Shiner Law Group understands that there is much confusion surrounding Florida’s burgeoning medical marijuana industry in the wake of enactment of Amendment 2. The passage of the law by 71 percent of Florida voters authorized more potent marijuana for a wider array of medical conditions. While “420” remains a Class I controlled substance under federal law, the Department of Justice (DOJ) has indicated it will make enforcement of cannabis laws a low priority in states that legalize medical marijuana and among patients who use the substance. However, sufficient rules and controls must be adopted to preempt criminal liability. The ambiguity and confusion that encompasses the “420” industry extend even to the origins of this designation.
The origin of the term “420” is the subject of a wide array of conjecture and myth. Origin stories involving the “420” term cover a broad spectrum that includes:
- The number of active chemical components in cannabis
- Numbers in a Bob Marley song multiplied
- Tea time in Holland
- Something to do with Hitler’s birthday
- 420 as a police designation for marijuana-related criminal offenses
Pot smokers around the world celebrate April 20th (4/20) day with smoke outs even though they cannot separate fact from fiction regarding the origins of the term. For example, the claim that the term 420 originated in the San Rafael, CA area in the late 70s as a police call signal for a marijuana crime is popular but only partially true. The theory is that people began suggesting they go “420ing” together based on the local law enforcement code designation.
The Huffington Post investigated this account but verified the law enforcement code was not connected to the term. Rather, a group of San Rafael high school boys who referred to themselves as the Waldos coined the term. The teens adopted the name because they lingered around a wall. They discovered that a member of the Coast Guard was not going to be able to harvest his crop near the Point Reyes Peninsula Coast Guard station.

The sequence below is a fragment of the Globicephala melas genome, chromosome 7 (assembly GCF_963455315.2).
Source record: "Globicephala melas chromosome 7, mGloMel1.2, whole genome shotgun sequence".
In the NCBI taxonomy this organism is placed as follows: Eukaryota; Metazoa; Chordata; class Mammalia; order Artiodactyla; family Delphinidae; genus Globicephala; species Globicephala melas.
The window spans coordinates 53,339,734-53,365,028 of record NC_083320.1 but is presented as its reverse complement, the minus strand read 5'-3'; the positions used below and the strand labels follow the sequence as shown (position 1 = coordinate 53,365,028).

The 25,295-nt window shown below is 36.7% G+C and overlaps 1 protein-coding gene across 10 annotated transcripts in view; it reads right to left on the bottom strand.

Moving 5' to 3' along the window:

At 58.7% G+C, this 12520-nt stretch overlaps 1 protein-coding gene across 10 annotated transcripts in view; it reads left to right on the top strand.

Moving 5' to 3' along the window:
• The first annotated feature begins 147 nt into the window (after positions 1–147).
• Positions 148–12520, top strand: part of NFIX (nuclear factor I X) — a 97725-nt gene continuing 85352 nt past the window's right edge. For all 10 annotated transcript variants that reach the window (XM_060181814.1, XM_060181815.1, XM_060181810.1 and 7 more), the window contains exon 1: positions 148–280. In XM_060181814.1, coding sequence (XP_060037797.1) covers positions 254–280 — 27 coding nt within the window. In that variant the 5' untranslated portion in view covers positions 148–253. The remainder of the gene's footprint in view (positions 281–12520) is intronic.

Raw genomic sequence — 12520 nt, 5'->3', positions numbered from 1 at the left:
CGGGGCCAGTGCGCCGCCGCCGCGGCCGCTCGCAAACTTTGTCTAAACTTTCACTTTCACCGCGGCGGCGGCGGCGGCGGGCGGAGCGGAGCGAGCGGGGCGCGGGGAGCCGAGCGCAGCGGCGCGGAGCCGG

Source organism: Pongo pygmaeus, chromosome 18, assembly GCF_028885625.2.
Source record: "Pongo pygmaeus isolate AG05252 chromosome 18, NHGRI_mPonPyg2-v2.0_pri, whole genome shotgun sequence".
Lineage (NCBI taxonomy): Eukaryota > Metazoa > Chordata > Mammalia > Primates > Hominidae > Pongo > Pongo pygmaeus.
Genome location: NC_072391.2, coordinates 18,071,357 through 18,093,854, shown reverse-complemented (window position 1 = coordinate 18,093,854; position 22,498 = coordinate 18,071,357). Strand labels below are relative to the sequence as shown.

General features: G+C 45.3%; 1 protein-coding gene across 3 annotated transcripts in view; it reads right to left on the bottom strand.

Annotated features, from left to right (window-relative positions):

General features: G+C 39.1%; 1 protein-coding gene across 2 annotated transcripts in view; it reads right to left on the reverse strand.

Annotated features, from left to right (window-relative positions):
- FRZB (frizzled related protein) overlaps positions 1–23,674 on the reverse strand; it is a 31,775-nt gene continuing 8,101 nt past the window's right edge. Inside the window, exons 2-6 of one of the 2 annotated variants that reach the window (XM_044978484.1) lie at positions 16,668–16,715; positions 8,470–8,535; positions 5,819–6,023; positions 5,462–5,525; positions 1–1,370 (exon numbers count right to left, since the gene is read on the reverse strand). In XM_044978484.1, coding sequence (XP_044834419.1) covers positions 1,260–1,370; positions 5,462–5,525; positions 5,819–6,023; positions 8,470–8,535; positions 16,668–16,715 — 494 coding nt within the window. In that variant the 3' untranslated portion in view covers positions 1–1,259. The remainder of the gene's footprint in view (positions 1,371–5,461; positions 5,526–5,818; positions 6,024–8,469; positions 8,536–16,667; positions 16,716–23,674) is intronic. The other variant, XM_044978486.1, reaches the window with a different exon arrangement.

The Waldos planned to meet after their sports practice at 4:20 to take some of the marijuana plants. Their account was substantiated by a 420 flag from the early 70s and multiple letters with 420s references in letters with early 70s postmarks. The boys told the Huffington Post they began using the term to arrange pot smoke outs without alerting their teachers and parents.
Regardless of the origin of the terms 420, Amendment 2 specifically authorizes doctors to prescribe medical marijuana to patients afflicted with specific medical conditions that include:
- Parkinson’s Disease
- Multiple Sclerosis
- Post-Traumatic Stress Disorder (PTSD)
- Crohn’s Disease
- Amyotrophic Lateral Sclerosis (ALS)
Along with these enumerated health conditions, licensed physicians can prescribe medical marijuana to patients diagnosed with “other debilitating medical conditions of the same kind or class as or comparable to those enumerated.”
Amendment 2 offers a treatment alternative to other drugs like prescription pain medications associated with serious side effects that include chemical dependency. Businesses in the medical marijuana industry also will be able to offer such benefits to patients, but they will need to comply with rules and regulations that merit low enforcement priority by the federal government.
Our Florida 420 medical marijuana attorneys offer legal advice and representation to businesses navigating the murky waters of compliance with rules and regulations enacted pursuant to Amendment 2. We are an industry leader that represents medical marijuana businesses, so we invite you to contact us at 1-844-WEED-LAW or through our website at http://844weedlaw.com.